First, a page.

On the Friday before Christmas, Silent Night played as San Quentin students, their tutors and guests made their way into a classroom filled with the holiday spirit. It was to celebrate the year’s educational successes.
Six red stockings draped the classroom’s whiteboard. Below it, Santa’s tiny sled rode a golden tinsel as if it were snow. In front of the white board, two tiny Christ- mas trees sat on a table with gifts all around them.
“The End of the Semester Celebration at Christmas may mean something different to each of us,” James Metters said. “But, coming together is something we all can do.”
Metters is one of the peer- to-peer tutors in the Academic Peer Education Program (APEP). About eight years ago, the program began to support incarcerated students pursuing a GED. Also, at the event were peer educators, Rodney Baylis, Terry Hall, Raiveon “Ray-Ray” Wooden, Derry “Brotha-D” Brown and Floyd Collins.
“I’ve never been here on a Friday night,” said Diane Kahn, one of APEP’s outside facilitators. “I get more inspiration from the work you men do inside San Quentin than from people on the outside.”
The classroom was set up with its chairs placed in a semi-circle, like a flat amphi- theater with the head of the class as the stage.
The tutors and guests joined to perform Dad Ruins the Christmas Spirit.
The skit was a spinoff from The Grinch Who Stole Christmas. It’s a story about parents struggling to let their children know Santa Claus’s real identity. The skit honored parents as Santa Claus and paid tribute to the season of giving.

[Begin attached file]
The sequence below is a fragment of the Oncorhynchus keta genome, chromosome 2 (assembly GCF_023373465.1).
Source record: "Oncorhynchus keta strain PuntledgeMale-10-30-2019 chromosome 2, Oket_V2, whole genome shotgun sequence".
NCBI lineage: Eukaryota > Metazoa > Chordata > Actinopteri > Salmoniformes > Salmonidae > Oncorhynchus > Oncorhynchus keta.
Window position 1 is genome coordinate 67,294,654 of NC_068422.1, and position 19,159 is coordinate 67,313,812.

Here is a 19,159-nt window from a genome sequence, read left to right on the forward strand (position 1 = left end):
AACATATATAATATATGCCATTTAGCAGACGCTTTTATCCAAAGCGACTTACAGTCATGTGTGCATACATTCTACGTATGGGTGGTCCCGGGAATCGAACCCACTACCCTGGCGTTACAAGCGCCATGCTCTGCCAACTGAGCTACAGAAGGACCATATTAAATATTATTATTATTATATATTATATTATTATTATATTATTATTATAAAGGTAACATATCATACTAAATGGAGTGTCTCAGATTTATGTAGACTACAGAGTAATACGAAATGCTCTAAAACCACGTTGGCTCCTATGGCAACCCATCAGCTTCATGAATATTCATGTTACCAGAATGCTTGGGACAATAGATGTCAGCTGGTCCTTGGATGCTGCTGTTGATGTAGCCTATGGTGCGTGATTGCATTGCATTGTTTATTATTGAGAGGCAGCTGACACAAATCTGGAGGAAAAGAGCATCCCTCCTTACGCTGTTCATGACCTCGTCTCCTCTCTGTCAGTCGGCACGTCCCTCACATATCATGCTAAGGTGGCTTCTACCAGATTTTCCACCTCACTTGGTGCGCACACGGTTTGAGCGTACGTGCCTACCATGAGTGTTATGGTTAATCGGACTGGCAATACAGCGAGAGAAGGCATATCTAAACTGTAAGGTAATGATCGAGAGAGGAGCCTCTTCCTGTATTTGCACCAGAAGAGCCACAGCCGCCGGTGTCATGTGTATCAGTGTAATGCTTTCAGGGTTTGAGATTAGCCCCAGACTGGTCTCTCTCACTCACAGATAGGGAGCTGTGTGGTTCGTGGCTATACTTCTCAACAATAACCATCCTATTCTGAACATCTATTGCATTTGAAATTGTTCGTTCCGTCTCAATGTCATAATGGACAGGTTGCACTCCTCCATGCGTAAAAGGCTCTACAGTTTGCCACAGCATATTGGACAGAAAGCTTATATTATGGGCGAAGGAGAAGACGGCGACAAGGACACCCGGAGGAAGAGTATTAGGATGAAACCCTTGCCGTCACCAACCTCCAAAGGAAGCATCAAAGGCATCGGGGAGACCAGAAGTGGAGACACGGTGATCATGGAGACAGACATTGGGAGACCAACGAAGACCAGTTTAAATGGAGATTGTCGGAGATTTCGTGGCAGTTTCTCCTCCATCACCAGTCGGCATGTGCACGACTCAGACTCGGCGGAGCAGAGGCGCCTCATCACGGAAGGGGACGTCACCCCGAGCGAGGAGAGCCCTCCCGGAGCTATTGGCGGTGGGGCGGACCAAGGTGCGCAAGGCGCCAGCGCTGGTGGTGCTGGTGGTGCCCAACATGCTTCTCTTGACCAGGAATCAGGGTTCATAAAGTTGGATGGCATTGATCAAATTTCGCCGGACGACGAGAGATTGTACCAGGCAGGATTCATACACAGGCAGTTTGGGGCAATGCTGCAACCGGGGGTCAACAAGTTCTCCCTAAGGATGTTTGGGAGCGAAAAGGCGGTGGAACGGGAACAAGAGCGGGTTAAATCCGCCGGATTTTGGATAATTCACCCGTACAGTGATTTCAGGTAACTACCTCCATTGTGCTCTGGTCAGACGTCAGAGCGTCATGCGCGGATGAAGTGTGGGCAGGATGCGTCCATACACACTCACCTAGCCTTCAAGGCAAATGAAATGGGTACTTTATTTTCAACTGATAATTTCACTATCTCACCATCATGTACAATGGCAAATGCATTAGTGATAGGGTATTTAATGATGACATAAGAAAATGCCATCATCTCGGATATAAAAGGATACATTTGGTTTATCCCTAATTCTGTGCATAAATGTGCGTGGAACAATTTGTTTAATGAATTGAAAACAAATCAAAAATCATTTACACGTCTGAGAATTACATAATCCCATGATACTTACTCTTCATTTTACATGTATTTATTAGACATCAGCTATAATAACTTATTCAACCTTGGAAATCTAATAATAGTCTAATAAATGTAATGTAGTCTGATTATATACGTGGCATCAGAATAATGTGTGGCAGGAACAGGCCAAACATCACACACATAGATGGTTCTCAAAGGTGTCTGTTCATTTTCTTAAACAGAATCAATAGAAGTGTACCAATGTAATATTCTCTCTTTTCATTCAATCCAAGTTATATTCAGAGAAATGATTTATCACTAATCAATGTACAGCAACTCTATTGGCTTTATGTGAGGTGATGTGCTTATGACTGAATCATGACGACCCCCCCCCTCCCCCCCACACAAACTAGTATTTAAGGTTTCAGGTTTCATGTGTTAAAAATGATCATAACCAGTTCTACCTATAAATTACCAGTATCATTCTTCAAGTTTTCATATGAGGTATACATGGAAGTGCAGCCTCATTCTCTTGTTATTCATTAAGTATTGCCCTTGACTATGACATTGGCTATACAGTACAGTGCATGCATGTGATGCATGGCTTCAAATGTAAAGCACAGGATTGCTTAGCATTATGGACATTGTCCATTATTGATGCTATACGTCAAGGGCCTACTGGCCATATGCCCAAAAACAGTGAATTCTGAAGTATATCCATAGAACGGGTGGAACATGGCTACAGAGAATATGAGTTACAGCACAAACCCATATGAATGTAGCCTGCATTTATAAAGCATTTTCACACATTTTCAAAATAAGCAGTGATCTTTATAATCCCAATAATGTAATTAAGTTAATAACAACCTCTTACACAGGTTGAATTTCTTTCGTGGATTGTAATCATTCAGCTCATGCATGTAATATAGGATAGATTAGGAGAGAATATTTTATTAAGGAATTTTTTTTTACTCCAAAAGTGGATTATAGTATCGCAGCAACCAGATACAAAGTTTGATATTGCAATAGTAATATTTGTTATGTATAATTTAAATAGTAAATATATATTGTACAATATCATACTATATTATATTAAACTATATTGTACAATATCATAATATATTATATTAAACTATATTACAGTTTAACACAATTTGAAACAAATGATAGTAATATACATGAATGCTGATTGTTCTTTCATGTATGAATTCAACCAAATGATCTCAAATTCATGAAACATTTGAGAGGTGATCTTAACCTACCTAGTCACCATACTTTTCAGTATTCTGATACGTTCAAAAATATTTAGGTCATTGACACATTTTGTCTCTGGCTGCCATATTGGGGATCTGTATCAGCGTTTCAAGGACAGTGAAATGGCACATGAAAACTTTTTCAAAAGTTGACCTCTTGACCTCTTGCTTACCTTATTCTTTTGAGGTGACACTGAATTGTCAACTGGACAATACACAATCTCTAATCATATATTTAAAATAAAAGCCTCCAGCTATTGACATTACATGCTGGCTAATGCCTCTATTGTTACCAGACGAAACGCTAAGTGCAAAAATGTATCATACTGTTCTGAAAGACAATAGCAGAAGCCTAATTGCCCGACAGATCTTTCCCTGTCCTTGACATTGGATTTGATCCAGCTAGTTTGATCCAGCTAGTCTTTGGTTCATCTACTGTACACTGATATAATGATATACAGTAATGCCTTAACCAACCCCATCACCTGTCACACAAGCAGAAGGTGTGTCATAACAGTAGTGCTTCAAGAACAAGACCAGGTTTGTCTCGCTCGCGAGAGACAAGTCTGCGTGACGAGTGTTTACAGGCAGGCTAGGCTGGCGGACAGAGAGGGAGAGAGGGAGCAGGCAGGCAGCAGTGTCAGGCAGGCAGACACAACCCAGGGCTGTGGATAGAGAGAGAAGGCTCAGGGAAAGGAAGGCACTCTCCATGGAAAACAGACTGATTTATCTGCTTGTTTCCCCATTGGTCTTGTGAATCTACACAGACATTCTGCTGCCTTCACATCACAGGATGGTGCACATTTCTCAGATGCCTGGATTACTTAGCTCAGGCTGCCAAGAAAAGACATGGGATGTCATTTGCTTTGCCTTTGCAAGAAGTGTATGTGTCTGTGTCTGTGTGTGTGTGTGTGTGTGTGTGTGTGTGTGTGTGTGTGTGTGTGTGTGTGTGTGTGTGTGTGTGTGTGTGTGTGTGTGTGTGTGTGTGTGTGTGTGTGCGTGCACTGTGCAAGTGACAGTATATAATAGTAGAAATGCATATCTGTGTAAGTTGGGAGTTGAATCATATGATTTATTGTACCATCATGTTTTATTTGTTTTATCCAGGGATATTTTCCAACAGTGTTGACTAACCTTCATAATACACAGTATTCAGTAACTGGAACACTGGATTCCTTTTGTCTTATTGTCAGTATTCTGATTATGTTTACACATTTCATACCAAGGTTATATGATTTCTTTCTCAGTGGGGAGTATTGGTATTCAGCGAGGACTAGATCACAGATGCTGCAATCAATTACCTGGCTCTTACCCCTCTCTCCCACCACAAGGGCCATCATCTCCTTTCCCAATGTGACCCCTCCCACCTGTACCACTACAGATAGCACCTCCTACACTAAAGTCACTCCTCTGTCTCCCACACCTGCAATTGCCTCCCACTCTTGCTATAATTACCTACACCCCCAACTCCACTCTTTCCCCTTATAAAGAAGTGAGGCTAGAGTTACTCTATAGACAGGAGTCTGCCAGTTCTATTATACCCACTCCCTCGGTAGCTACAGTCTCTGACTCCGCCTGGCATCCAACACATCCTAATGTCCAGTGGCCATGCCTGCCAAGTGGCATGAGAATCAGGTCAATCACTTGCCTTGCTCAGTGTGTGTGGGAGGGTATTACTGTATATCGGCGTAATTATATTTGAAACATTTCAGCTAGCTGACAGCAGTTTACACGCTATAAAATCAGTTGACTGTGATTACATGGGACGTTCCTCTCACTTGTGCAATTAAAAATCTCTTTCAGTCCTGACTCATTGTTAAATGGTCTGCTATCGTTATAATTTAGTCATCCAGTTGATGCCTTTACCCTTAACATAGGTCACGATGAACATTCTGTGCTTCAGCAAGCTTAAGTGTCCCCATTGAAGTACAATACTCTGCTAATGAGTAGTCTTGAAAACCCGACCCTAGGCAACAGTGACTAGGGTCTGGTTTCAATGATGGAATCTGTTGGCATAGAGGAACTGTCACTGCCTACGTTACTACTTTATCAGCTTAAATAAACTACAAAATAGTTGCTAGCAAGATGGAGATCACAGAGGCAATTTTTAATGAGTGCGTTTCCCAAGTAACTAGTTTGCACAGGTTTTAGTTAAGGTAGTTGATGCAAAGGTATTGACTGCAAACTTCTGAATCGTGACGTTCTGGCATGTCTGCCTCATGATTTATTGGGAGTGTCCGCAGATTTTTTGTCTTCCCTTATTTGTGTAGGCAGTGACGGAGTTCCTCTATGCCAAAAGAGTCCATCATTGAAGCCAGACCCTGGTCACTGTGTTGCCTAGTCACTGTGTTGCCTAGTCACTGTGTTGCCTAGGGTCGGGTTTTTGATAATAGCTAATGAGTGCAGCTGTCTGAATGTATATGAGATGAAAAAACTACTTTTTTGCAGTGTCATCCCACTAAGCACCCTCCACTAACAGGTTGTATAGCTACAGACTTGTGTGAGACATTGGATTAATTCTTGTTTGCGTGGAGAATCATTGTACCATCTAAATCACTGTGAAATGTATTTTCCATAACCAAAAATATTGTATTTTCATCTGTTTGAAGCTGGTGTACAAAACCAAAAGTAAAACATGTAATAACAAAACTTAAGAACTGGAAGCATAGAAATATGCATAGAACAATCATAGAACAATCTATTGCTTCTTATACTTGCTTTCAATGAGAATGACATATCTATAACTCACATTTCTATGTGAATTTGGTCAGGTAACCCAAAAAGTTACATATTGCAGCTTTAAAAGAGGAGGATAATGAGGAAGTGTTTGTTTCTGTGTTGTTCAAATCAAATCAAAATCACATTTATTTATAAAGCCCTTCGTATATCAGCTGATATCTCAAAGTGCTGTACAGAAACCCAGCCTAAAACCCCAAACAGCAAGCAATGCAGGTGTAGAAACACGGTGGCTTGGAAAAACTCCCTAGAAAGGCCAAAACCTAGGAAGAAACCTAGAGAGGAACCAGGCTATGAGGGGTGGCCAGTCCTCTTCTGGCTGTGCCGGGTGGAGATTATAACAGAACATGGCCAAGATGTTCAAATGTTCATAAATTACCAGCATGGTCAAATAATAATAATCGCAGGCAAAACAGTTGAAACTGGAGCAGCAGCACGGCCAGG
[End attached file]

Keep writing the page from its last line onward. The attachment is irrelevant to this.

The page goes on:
Metters, Brown, and Wooden played their parts while APEP volunteers Eugenia Maluf and Joanna Cornejo played supporting roles.
After the skit, Metters and Karen Yoder, another APEP volunteer, led everyone in Christmas carols, with Joy to the World getting the most gusto.
Then a Spanish band played Christmas songs, including I Want to Wish You a Merry Christmas in English and Spanish.
“I’m humbled to be here and to work with some wonderful people,” said Collins, who explained that working with ESL (English as a Second Language) allowed him to build a bond. “I speak to the guys in broken Spanish.
“I want to bring joy, even though it’s not easy to do here.”
After caroling, the students, tutors and guests played board games, mingled and talked about future educational opportunities.
“This started off as an end of the year celebration about the students and teachers get- ting together,” Baylis said. “But, after all was done, it was really about the true meaning of Christmas when we’re so far away from family. That’s why we’ve done it for the last seven years.”
The following San Francisco Bay area volunteers came to the celebration in support of the APEP tutors and students: Tammy Cabading, Joanna Cornejo, Rich Donick, Diane Kahn, Eugenia Maluf, Connie Merron, Madison Niesyn and Karen Yoder.